Carbon nanotube functionalization as a route to enhancing the electrical and mechanical properties of Cu–CNT composites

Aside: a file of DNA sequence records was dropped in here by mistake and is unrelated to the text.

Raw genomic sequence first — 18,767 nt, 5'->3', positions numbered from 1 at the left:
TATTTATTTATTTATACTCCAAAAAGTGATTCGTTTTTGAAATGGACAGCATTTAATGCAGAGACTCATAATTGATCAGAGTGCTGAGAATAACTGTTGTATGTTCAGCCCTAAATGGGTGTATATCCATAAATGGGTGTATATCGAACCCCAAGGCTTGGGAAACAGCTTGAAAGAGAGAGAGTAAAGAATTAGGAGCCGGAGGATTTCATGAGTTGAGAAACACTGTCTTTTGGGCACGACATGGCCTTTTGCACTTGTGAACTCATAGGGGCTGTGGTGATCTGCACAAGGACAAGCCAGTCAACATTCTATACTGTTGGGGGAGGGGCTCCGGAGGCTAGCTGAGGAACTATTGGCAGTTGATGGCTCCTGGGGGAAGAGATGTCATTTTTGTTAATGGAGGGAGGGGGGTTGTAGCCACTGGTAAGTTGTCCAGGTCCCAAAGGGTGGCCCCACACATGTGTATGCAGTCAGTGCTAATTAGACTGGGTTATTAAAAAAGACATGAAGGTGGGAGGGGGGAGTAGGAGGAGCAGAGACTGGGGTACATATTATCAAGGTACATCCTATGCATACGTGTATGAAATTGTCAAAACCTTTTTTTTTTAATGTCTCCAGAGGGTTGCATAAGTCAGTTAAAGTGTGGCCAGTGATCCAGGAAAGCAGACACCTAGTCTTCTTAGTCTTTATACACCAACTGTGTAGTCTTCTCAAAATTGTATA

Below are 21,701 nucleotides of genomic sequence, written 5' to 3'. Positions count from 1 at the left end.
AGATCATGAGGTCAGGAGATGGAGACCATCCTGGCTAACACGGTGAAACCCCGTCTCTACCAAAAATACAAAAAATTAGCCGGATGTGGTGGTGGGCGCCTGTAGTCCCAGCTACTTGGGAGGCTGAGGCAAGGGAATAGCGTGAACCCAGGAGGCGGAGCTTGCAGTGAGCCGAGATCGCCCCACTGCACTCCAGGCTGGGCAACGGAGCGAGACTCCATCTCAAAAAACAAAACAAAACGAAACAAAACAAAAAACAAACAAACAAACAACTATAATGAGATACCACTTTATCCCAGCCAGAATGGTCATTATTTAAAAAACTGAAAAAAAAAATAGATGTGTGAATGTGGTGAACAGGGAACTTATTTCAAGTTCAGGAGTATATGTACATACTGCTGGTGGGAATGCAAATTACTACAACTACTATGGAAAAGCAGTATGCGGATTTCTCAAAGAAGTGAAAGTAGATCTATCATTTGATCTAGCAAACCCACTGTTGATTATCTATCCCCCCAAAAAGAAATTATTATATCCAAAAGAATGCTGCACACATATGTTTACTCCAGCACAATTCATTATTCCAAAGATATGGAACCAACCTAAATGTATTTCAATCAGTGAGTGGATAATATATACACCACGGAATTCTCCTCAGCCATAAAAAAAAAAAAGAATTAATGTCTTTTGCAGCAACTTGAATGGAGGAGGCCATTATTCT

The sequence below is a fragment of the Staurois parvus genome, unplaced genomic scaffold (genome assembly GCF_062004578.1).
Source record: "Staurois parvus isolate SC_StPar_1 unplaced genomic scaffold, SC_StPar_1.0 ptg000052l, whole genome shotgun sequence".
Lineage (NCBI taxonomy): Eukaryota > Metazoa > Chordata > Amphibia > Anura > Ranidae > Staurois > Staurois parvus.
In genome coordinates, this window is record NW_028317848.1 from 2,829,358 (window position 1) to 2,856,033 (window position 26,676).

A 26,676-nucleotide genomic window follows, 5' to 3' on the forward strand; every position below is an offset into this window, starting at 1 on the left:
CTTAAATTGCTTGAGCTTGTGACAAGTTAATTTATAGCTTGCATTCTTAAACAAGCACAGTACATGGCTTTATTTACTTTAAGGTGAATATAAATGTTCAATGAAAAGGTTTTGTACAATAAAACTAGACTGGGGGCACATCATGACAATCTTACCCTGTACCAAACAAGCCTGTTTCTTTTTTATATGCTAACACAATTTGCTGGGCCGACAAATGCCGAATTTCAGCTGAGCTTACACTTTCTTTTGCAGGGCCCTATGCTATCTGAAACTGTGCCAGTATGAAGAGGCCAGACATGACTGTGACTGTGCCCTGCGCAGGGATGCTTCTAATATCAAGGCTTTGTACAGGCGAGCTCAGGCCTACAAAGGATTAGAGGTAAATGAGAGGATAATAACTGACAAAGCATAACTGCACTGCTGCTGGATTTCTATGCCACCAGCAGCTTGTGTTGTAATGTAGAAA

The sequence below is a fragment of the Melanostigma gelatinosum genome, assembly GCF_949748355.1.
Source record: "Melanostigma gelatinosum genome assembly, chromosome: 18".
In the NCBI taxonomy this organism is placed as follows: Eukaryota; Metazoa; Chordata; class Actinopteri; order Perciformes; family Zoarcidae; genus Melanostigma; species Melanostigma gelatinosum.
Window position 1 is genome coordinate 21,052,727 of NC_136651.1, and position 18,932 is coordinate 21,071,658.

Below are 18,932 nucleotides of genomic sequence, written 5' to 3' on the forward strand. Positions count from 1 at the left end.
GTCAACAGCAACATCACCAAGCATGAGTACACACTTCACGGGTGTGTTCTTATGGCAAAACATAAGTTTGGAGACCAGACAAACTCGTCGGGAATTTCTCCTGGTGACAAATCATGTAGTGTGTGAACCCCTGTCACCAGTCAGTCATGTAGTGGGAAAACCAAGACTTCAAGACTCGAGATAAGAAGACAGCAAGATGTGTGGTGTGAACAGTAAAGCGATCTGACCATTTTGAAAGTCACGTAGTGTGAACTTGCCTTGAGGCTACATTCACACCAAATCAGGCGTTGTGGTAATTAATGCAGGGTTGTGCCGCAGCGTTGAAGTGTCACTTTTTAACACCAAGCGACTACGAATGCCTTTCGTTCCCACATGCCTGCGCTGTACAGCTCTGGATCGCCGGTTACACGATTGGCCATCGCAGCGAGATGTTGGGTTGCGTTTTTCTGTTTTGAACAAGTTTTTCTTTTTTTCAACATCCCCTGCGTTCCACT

Copper–CNT (carbon nanotube) composite materials are promising alternatives to conventional conductors in applications ranging from interconnects in microelectronics to electrical cabling in aircraft and vehicles. Unfortunately, exploiting the full potential of these composites is difficult due to the poor Cu–CNT electro-mechanical interface. We demonstrate through large-scale ab initio calculations and sonication experiments that this problem can be addressed by CNT surface modification. Our calculations show that covalent functionalization of CNTs below 6.7 at% significantly improves Cu–CNT wetting and the mechanical properties of the composite. Oxidative pre-treatment of CNTs enhances the Young's modulus of the composite by nearly a factor 3 above that of pure Cu, whereas amination slightly improves the electrical current density with respect to the unmodified Cu–CNT system in the high bias regime. However, only nitrogen doping can effectively improve both the mechanical and electrical properties of the composite. As the experiments show, consistent with the calculations, substitutional doping with nitrogen effectively improves adhesion of the CNT to the Cu matrix. We also predict an improvement in the mechanical properties for the composite containing doped double-wall CNTs. Moreover, the calculations indicate that the presence of nitrogen dopants almost doubles locally the transmission through the nanotube and reduces the back scattering in the Cu matrix around the CNT. The computed electrical conductance of N-doped Cu–CNT “carpets” exceeds that of an undoped system by ∼160%.